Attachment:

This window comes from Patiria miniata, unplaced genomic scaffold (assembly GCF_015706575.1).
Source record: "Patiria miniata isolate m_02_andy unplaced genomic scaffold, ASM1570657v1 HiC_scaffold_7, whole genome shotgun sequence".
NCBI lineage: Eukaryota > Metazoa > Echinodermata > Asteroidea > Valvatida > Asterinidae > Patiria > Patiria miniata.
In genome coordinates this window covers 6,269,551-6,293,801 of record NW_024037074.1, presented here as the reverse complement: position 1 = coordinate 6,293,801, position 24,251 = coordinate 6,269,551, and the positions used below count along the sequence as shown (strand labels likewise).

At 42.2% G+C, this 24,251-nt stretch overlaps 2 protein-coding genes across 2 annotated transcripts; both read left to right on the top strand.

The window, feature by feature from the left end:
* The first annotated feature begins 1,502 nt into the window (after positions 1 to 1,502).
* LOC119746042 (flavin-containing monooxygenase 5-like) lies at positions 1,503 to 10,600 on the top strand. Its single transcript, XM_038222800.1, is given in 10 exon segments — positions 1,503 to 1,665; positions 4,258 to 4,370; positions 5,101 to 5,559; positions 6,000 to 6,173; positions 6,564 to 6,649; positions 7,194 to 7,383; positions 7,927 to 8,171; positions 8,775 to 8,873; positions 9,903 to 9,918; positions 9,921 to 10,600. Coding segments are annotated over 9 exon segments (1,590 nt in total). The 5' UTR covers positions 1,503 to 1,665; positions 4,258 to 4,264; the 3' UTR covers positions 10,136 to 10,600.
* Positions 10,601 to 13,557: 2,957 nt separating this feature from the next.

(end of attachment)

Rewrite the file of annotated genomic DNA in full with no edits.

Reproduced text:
This window comes from Patiria miniata, unplaced genomic scaffold (assembly GCF_015706575.1).
Source record: "Patiria miniata isolate m_02_andy unplaced genomic scaffold, ASM1570657v1 HiC_scaffold_7, whole genome shotgun sequence".
NCBI lineage: Eukaryota > Metazoa > Echinodermata > Asteroidea > Valvatida > Asterinidae > Patiria > Patiria miniata.
In genome coordinates this window covers 6,269,551-6,293,801 of record NW_024037074.1, presented here as the reverse complement: position 1 = coordinate 6,293,801, position 24,251 = coordinate 6,269,551, and the positions used below count along the sequence as shown (strand labels likewise).

At 42.2% G+C, this 24,251-nt stretch overlaps 2 protein-coding genes across 2 annotated transcripts; both read left to right on the top strand.

The window, feature by feature from the left end:
* The first annotated feature begins 1,502 nt into the window (after positions 1 to 1,502).
* LOC119746042 (flavin-containing monooxygenase 5-like) lies at positions 1,503 to 10,600 on the top strand. Its single transcript, XM_038222800.1, is given in 10 exon segments — positions 1,503 to 1,665; positions 4,258 to 4,370; positions 5,101 to 5,559; positions 6,000 to 6,173; positions 6,564 to 6,649; positions 7,194 to 7,383; positions 7,927 to 8,171; positions 8,775 to 8,873; positions 9,903 to 9,918; positions 9,921 to 10,600. Coding segments are annotated over 9 exon segments (1,590 nt in total). The 5' UTR covers positions 1,503 to 1,665; positions 4,258 to 4,264; the 3' UTR covers positions 10,136 to 10,600.
* Positions 10,601 to 13,557: 2,957 nt separating this feature from the next.